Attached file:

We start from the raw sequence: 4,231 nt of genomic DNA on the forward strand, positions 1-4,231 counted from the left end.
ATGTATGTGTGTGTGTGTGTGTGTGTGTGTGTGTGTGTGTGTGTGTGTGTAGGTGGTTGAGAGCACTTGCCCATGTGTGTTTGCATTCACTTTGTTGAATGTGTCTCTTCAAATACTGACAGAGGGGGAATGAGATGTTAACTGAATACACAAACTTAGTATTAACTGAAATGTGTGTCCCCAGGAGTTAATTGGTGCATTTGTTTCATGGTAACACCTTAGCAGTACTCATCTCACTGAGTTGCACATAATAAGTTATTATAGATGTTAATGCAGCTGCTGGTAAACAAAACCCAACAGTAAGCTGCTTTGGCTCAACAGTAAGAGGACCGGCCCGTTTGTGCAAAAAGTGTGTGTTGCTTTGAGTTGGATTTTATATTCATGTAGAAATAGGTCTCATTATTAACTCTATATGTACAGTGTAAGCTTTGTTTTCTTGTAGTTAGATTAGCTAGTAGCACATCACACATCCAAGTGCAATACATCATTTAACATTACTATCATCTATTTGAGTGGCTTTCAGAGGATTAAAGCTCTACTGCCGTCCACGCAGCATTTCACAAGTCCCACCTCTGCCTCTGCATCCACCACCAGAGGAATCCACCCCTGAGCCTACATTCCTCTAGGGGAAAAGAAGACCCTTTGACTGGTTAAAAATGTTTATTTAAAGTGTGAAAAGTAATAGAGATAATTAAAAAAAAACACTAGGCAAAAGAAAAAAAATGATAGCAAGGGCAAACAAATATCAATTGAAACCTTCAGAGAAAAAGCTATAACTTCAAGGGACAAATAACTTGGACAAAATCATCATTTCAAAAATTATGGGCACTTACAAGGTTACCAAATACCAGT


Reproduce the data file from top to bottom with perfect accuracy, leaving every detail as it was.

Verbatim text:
We start from the raw sequence: 4,231 nt of genomic DNA on the forward strand, positions 1-4,231 counted from the left end.
ATGTATGTGTGTGTGTGTGTGTGTGTGTGTGTGTGTGTGTGTGTGTGTGTAGGTGGTTGAGAGCACTTGCCCATGTGTGTTTGCATTCACTTTGTTGAATGTGTCTCTTCAAATACTGACAGAGGGGGAATGAGATGTTAACTGAATACACAAACTTAGTATTAACTGAAATGTGTGTCCCCAGGAGTTAATTGGTGCATTTGTTTCATGGTAACACCTTAGCAGTACTCATCTCACTGAGTTGCACATAATAAGTTATTATAGATGTTAATGCAGCTGCTGGTAAACAAAACCCAACAGTAAGCTGCTTTGGCTCAACAGTAAGAGGACCGGCCCGTTTGTGCAAAAAGTGTGTGTTGCTTTGAGTTGGATTTTATATTCATGTAGAAATAGGTCTCATTATTAACTCTATATGTACAGTGTAAGCTTTGTTTTCTTGTAGTTAGATTAGCTAGTAGCACATCACACATCCAAGTGCAATACATCATTTAACATTACTATCATCTATTTGAGTGGCTTTCAGAGGATTAAAGCTCTACTGCCGTCCACGCAGCATTTCACAAGTCCCACCTCTGCCTCTGCATCCACCACCAGAGGAATCCACCCCTGAGCCTACATTCCTCTAGGGGAAAAGAAGACCCTTTGACTGGTTAAAAATGTTTATTTAAAGTGTGAAAAGTAATAGAGATAATTAAAAAAAAACACTAGGCAAAAGAAAAAAAATGATAGCAAGGGCAAACAAATATCAATTGAAACCTTCAGAGAAAAAGCTATAACTTCAAGGGACAAATAACTTGGACAAAATCATCATTTCAAAAATTATGGGCACTTACAAGGTTACCAAATACCAGT